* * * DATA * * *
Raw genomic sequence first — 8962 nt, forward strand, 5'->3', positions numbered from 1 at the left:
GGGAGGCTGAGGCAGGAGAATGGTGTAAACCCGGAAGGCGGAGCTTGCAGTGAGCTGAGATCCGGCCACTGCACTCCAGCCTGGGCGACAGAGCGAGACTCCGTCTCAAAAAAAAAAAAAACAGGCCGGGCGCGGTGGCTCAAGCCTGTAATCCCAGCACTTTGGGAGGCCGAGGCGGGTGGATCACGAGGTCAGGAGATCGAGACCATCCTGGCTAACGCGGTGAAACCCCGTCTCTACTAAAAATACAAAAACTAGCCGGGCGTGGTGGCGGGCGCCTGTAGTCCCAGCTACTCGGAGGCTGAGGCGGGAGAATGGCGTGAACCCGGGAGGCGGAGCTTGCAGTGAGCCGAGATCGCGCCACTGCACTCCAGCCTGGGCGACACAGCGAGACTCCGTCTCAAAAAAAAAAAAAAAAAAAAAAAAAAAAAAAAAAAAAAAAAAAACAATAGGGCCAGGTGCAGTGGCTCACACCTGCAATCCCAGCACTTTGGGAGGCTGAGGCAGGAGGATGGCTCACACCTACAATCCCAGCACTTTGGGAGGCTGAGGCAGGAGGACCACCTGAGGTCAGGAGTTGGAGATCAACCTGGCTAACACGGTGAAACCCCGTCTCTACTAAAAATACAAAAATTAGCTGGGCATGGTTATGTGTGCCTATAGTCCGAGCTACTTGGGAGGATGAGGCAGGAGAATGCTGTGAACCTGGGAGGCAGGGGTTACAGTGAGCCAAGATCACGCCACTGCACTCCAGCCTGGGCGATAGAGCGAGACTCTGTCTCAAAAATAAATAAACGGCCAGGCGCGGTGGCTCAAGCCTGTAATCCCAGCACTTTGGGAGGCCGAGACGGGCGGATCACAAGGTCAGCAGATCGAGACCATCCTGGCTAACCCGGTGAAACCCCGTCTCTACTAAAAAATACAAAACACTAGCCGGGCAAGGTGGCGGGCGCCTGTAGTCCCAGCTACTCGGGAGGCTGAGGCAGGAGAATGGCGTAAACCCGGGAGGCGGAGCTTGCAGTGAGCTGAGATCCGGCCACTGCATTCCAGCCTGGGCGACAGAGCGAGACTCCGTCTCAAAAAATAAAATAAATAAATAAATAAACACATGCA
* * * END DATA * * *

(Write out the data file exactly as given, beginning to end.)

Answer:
Raw genomic sequence first — 8962 nt, forward strand, 5'->3', positions numbered from 1 at the left:
GGGAGGCTGAGGCAGGAGAATGGTGTAAACCCGGAAGGCGGAGCTTGCAGTGAGCTGAGATCCGGCCACTGCACTCCAGCCTGGGCGACAGAGCGAGACTCCGTCTCAAAAAAAAAAAAAACAGGCCGGGCGCGGTGGCTCAAGCCTGTAATCCCAGCACTTTGGGAGGCCGAGGCGGGTGGATCACGAGGTCAGGAGATCGAGACCATCCTGGCTAACGCGGTGAAACCCCGTCTCTACTAAAAATACAAAAACTAGCCGGGCGTGGTGGCGGGCGCCTGTAGTCCCAGCTACTCGGAGGCTGAGGCGGGAGAATGGCGTGAACCCGGGAGGCGGAGCTTGCAGTGAGCCGAGATCGCGCCACTGCACTCCAGCCTGGGCGACACAGCGAGACTCCGTCTCAAAAAAAAAAAAAAAAAAAAAAAAAAAAAAAAAAAAAAAAAAAACAATAGGGCCAGGTGCAGTGGCTCACACCTGCAATCCCAGCACTTTGGGAGGCTGAGGCAGGAGGATGGCTCACACCTACAATCCCAGCACTTTGGGAGGCTGAGGCAGGAGGACCACCTGAGGTCAGGAGTTGGAGATCAACCTGGCTAACACGGTGAAACCCCGTCTCTACTAAAAATACAAAAATTAGCTGGGCATGGTTATGTGTGCCTATAGTCCGAGCTACTTGGGAGGATGAGGCAGGAGAATGCTGTGAACCTGGGAGGCAGGGGTTACAGTGAGCCAAGATCACGCCACTGCACTCCAGCCTGGGCGATAGAGCGAGACTCTGTCTCAAAAATAAATAAACGGCCAGGCGCGGTGGCTCAAGCCTGTAATCCCAGCACTTTGGGAGGCCGAGACGGGCGGATCACAAGGTCAGCAGATCGAGACCATCCTGGCTAACCCGGTGAAACCCCGTCTCTACTAAAAAATACAAAACACTAGCCGGGCAAGGTGGCGGGCGCCTGTAGTCCCAGCTACTCGGGAGGCTGAGGCAGGAGAATGGCGTAAACCCGGGAGGCGGAGCTTGCAGTGAGCTGAGATCCGGCCACTGCATTCCAGCCTGGGCGACAGAGCGAGACTCCGTCTCAAAAAATAAAATAAATAAATAAATAAACACATGCA